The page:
New answers tagged parashat-ki-tisa
Exodus Rabah 40:4 explains that Judah was the greatest of the tribes, whereas Dan was the least of them1. Gd mentions Bezalel, a noble of the exalted Judites, descendant of Prince Caleb and the Prophetess Miriam, (Sotah 11b, Numbers 13:2-3, Megilla 14a), grandson of Hur, a leader recognized by Moses, (Exodus 24:14), alongside Oholiab the lowly Danite, ...
Sifse Chachaim 22 (tav) to 31:6 indicates that B'tzal'el was in charge, Aholiav helped him with his tasks, and the two of them delegated other responsibilities to the others. In other words, the two of them were in charge; this, I assume, is why they were mentioned by name.
Rashi says in his commentary on Exodus 32:20 there were different punishments for different levels of sin. People who were warned before witnesses were killed by the sword, as was done by an Idolatrous city, (Deut. 13:16). Others who acted before witnesses without warning were killed in a plague, (Ex. 32:35). Others who acted without witness or warning were ...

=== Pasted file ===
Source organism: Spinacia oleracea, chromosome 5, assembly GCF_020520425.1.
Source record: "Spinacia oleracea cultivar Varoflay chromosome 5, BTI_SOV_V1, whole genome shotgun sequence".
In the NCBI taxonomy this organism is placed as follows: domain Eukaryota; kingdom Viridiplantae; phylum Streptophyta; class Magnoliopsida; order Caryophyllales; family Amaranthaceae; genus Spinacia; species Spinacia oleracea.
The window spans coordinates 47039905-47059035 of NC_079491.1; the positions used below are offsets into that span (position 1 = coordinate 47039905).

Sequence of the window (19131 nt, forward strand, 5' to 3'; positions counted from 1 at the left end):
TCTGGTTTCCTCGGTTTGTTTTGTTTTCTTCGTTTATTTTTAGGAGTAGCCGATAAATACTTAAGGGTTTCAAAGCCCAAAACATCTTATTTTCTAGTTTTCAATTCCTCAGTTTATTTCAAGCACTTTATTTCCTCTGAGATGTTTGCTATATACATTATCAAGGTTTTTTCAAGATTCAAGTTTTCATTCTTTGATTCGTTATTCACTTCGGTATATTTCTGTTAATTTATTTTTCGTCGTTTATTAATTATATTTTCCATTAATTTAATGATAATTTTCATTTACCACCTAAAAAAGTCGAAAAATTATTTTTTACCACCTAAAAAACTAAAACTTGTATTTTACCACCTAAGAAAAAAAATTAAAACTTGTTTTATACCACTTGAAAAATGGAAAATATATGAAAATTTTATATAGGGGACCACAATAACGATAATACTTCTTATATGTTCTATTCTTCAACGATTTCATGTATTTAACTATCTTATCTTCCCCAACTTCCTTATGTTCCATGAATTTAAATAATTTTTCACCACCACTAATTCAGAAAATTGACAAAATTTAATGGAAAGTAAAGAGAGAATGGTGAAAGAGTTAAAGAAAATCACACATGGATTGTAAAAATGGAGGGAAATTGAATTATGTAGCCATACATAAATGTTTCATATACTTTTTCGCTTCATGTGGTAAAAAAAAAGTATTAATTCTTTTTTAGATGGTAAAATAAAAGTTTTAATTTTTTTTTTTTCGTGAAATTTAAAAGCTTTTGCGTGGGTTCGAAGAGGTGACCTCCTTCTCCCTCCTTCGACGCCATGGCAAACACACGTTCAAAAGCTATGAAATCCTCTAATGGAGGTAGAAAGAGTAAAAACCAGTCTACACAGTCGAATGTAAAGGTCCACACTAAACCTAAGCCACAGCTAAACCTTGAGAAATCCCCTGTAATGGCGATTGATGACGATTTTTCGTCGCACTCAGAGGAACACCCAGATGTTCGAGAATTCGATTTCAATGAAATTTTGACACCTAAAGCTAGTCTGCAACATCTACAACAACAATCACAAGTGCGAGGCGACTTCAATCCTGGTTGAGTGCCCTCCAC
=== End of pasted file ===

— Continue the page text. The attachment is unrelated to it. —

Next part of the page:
Rashi cites the Gemara in Yoma 66b that there were three levels of those who sinned that day. The drinking was applied to those who sinned without warning or witnesses (according to the opinion that Rashi cites). The Gemara in Avoda Zara 44a says that he was checking them like the law of a Sotah. The implication is that this was only applied to those that ...
The drinking happened several pesukim before shevet Levi joined Moshe, so it seems that the Levi'im were no different than the others at that point.
Notice the verse's wording: 'Whosoever hath sinned against Me...' See also Bava Kama 79b in which the Sages explain that a burgular pays twofold as opposed to a robber, because at least the robber shows a uniform disdain for authority, stealing before Gd and men unabashedly. The burgular on the other hand fears men only, stealing with subterfuge, but ...
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